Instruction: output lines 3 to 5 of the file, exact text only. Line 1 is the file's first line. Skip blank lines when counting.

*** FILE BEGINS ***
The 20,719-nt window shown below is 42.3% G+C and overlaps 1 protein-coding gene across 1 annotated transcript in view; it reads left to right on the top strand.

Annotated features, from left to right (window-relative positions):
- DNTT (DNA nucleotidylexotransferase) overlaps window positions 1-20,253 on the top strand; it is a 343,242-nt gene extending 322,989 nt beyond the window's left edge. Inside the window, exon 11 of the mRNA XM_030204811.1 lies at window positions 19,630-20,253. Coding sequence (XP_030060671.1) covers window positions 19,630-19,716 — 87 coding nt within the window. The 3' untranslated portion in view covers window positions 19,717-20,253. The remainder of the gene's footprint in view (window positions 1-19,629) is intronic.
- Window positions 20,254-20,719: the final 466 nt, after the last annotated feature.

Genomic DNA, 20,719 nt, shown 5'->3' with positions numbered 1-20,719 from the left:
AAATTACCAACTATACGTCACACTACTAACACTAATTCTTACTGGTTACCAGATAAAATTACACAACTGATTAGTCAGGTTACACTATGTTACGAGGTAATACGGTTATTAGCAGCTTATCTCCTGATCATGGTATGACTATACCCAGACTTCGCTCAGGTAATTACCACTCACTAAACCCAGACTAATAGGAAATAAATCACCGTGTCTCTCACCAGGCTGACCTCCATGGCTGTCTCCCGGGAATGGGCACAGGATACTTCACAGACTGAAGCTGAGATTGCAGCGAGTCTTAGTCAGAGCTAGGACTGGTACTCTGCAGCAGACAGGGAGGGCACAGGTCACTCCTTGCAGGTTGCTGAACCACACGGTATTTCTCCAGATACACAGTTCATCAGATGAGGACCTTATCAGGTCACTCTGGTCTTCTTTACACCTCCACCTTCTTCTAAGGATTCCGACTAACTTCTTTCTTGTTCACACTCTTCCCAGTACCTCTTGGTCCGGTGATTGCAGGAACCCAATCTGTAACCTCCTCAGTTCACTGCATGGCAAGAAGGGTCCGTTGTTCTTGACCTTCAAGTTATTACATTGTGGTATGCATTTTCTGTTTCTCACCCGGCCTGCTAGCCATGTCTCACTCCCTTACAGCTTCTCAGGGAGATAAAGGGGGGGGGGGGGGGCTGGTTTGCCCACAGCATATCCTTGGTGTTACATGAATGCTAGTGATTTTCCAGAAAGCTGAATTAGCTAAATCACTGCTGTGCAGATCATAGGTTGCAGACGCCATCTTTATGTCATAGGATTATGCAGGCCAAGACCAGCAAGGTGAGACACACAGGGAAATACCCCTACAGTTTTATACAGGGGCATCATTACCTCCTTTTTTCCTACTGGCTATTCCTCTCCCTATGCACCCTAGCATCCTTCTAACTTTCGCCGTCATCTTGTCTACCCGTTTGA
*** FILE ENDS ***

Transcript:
- DNTT (DNA nucleotidylexotransferase) overlaps window positions 1-20,253 on the top strand; it is a 343,242-nt gene extending 322,989 nt beyond the window's left edge. Inside the window, exon 11 of the mRNA XM_030204811.1 lies at window positions 19,630-20,253. Coding sequence (XP_030060671.1) covers window positions 19,630-19,716 — 87 coding nt within the window. The 3' untranslated portion in view covers window positions 19,717-20,253. The remainder of the gene's footprint in view (window positions 1-19,629) is intronic.
- Window positions 20,254-20,719: the final 466 nt, after the last annotated feature.

Genomic DNA, 20,719 nt, shown 5'->3' with positions numbered 1-20,719 from the left: